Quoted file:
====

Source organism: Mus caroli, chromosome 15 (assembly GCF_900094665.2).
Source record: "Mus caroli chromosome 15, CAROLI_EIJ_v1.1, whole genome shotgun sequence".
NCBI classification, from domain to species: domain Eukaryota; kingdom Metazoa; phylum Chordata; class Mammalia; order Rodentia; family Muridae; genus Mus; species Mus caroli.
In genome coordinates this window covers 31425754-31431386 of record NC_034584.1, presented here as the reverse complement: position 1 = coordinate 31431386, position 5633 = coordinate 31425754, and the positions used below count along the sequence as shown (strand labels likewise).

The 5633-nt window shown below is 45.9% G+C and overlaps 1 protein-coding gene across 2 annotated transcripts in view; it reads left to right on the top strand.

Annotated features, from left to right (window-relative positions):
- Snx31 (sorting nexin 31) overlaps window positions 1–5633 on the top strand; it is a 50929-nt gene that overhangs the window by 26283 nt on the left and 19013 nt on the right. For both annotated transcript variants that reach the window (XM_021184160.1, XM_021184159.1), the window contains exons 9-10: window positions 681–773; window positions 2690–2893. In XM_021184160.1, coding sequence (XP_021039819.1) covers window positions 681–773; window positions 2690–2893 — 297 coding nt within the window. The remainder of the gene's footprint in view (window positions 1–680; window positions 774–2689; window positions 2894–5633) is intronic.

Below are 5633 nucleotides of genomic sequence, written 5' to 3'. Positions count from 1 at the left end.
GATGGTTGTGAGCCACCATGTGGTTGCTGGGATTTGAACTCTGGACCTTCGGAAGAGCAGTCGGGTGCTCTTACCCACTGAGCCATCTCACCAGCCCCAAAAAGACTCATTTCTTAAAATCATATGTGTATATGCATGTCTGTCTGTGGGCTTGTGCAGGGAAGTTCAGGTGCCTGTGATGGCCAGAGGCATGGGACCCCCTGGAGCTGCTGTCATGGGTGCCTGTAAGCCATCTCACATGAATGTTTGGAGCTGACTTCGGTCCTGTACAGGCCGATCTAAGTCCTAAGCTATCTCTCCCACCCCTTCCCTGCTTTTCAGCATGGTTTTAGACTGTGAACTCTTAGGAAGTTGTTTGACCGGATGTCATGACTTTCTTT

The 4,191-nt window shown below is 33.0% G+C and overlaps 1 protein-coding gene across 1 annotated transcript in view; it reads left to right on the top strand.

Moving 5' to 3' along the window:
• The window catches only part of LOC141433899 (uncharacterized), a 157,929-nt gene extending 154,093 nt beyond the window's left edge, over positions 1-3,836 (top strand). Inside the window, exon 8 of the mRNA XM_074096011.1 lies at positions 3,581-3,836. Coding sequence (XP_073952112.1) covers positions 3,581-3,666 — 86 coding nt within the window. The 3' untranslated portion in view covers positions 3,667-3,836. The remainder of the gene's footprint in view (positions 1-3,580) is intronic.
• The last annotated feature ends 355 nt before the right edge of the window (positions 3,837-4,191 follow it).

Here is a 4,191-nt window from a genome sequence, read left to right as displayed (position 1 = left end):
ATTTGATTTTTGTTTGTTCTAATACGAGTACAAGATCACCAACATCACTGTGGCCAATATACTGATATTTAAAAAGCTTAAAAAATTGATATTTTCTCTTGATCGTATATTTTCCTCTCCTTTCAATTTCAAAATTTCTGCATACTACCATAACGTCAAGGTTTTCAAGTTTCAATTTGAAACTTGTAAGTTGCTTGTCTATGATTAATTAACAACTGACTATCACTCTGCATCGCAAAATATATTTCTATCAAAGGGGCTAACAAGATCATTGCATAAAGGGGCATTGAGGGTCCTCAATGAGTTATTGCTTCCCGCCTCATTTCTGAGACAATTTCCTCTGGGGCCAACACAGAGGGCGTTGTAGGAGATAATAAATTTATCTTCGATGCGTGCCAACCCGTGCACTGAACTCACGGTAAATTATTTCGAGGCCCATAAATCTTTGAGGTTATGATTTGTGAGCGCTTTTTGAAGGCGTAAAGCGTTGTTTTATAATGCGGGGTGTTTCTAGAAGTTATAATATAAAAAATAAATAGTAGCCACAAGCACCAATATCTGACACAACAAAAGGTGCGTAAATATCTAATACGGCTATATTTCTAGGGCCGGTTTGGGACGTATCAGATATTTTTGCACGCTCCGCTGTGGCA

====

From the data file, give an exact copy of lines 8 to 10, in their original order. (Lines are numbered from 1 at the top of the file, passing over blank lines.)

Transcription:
Below are 5633 nucleotides of genomic sequence, written 5' to 3'. Positions count from 1 at the left end.
GATGGTTGTGAGCCACCATGTGGTTGCTGGGATTTGAACTCTGGACCTTCGGAAGAGCAGTCGGGTGCTCTTACCCACTGAGCCATCTCACCAGCCCCAAAAAGACTCATTTCTTAAAATCATATGTGTATATGCATGTCTGTCTGTGGGCTTGTGCAGGGAAGTTCAGGTGCCTGTGATGGCCAGAGGCATGGGACCCCCTGGAGCTGCTGTCATGGGTGCCTGTAAGCCATCTCACATGAATGTTTGGAGCTGACTTCGGTCCTGTACAGGCCGATCTAAGTCCTAAGCTATCTCTCCCACCCCTTCCCTGCTTTTCAGCATGGTTTTAGACTGTGAACTCTTAGGAAGTTGTTTGACCGGATGTCATGACTTTCTTT

The 4,191-nt window shown below is 33.0% G+C and overlaps 1 protein-coding gene across 1 annotated transcript in view; it reads left to right on the top strand.